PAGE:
sssquid says: How was it logical? That’s f#(&(@& stupid. The guy just had sex with someone else. No reason for him to lose his job. So stupid and immature.
» SFB says: You know, instead of reading way too deeply into my spare usage of a cliche, consider that he likely created a major security risk by communicating anonymously via Gmail, as the Washington Post notes:
If Petraeus allowed his Gmail security to be compromised even slightly, by widening access, sharing passwords or logging in from multiple addresses, it would have brought foreign spy agencies that much closer to a treasure trove of information. As the Wall Street Journal hints, investigators were concerned about Petraeus’s Gmail access precisely because of the history of foreign attempts to access just such accounts.
While the accounts may not have contained any personal information about him, Max Fisher notes in his report that “access to the account could have provided telling information on, for example, Petraeus’s travel schedule, his foreign contacts, even personal information about himself or other senior U.S. officials.” — Ernie @ SFB
EDIT: And here’s why Petraeus created a security risk by using Gmail in this manner.
It didn’t start with Petraeus, but in the course of the investigation they stumbled across him. We were stunned. …People think that because it’s the C.I.A. director, it must involve bigger issues. Think of a small circle of people who know each other.An anonymous Congressional official • Explaining to the New York Times, based on a briefing from the FBI, the lead-up to the bureau’s discovery of an affair between David Petraeus and his biographer, Paula Broadwell. The official said it was a complaint filed months ago regarding harassing emails sent to a woman (who they said to be not a government official or member of family) by Broadwell that drew the gaze of the FBI. When they ultimately gained access to her emails, some of those sent between her and Petraeus revealed they were having an affair. That in and of itself isn’t a legal issue, but the investigation ultimately raised security conerns regarding Petraeus’ email account. Petraeus resigned from his position as CIA director yesterday, citing “extremely poor judgment” in his extra-martial affair. source
My wife is having an affair with a government executive. His role is to manage a project whose progress is seen worldwide as a demonstration of American leadership. (This might seem hyperbolic, but it is not an exaggeration.) I have met with him on several occasions, and he has been gracious. (I doubt if he is aware of my knowledge.) I have watched the affair intensify over the last year, and I have also benefited from his generosity. He is engaged in work that I am passionate about and is absolutely the right person for the job. I strongly feel that exposing the affair will create a major distraction that would adversely impact the success of an important effort. My issue: Should I acknowledge this affair and finally force closure? Should I suffer in silence for the next year or two for a project I feel must succeed? Should I be “true to my heart” and walk away from the entire miserable situation and put the episode behind me? NAME WITHHELDAn intriguing letter received by New York Times “Ethicist” writer Chuck Klosterman back in July … which strangely, seems incredibly relevant to the current news cycle. Klosterman’s take: “The fact that you’re willing to accept your wife’s infidelity for some greater political good is beyond honorable. In fact, it’s so over-the-top honorable that I’m not sure I believe your motives are real. Part of me wonders why you’re even posing this question, particularly in a column that is printed in The New York Times.” (ht Peter Feld; edited to get in more of Klosterman’s response)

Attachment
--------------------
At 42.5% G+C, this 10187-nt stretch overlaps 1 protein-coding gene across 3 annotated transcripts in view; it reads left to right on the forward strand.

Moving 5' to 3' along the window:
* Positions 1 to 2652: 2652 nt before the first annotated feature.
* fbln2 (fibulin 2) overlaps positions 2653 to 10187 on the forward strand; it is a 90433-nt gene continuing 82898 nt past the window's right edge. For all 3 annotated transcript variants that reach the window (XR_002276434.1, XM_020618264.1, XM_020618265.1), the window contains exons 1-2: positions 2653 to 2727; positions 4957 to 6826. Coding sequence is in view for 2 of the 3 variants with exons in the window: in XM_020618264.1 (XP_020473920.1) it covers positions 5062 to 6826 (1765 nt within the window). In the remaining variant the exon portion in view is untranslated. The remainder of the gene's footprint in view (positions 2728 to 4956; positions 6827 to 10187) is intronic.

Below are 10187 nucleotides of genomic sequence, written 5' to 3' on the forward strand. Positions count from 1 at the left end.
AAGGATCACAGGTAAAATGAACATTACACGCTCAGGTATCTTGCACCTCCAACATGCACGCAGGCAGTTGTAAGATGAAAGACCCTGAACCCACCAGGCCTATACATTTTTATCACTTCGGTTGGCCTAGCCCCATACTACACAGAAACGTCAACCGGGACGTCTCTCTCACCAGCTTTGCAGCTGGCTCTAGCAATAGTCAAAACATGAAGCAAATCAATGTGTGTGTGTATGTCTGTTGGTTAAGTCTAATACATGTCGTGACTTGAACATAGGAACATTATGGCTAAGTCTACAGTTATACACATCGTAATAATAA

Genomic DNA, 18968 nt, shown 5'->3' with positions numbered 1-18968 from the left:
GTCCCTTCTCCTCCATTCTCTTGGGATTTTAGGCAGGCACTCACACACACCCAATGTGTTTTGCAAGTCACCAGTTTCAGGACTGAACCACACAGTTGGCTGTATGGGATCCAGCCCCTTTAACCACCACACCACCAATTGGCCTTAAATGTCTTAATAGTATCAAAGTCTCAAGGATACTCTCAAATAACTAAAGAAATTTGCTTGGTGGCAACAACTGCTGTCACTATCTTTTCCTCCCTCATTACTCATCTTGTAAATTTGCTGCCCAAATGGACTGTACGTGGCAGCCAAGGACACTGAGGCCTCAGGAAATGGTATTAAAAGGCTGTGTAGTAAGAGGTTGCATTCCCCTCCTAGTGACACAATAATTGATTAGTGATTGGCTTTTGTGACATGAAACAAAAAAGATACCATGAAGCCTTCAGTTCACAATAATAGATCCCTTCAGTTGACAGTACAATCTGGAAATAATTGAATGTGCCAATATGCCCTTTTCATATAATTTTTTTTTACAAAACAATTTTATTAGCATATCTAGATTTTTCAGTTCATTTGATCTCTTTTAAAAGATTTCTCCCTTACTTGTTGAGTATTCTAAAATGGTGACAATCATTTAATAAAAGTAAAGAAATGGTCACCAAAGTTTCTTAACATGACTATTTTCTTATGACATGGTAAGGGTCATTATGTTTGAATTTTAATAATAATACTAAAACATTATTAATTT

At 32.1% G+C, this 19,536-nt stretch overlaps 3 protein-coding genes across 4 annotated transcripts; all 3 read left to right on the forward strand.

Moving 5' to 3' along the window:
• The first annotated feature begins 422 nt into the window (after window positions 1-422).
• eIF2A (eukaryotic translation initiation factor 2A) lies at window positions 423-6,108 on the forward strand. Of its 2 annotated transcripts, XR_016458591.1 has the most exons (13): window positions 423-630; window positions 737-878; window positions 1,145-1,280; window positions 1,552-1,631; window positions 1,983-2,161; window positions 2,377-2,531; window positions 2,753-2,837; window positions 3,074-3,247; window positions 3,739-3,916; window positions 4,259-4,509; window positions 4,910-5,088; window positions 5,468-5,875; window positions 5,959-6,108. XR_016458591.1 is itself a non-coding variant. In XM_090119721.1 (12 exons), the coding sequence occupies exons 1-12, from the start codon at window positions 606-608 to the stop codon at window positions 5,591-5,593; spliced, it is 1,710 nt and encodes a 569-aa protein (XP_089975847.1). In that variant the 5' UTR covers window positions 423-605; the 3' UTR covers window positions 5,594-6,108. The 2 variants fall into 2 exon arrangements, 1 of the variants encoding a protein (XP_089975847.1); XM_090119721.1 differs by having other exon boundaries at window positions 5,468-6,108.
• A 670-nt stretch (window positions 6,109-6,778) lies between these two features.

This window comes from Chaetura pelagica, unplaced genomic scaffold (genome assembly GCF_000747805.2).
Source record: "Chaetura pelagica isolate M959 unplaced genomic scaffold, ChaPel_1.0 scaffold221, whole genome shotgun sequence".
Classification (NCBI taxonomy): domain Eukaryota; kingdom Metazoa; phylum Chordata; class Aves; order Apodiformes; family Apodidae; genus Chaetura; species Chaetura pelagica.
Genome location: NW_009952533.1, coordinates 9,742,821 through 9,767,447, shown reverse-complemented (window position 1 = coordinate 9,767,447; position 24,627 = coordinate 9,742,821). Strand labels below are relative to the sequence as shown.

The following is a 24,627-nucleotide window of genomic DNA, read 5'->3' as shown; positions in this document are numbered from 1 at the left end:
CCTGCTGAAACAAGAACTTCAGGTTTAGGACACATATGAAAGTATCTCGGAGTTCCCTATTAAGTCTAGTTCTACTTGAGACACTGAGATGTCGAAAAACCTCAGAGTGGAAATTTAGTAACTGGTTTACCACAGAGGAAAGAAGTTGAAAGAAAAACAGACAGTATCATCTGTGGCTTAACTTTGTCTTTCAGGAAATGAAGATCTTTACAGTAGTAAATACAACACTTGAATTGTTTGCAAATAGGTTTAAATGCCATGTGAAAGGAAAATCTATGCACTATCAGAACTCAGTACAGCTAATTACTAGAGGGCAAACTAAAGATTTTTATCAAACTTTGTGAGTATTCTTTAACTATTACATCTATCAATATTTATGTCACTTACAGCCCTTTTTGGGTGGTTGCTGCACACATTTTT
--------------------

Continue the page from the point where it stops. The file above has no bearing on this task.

Director Petraeus feels very privileged to be able to continue to serve our country in his current position, and as he has stated clearly numerous times before, he will not seek elected office.CIA Spokesman Preston Golson • Trying to tamp down the the rumor of the day — that his boss, CIA director David Petraeus, may be sought by the Romney campaign as a VP candidate. Petraeus has been resolute in past answers regarding a turn to elected office, insisting he has no intentions to do so. If Petraeus did end up as Romney’s running-mate, though, he’d have a recent resume similar to a past, winning vice president; George H.W. Bush was CIA director years prior to his 1980 election as Ronald Reagan’s number two. source (via • follow)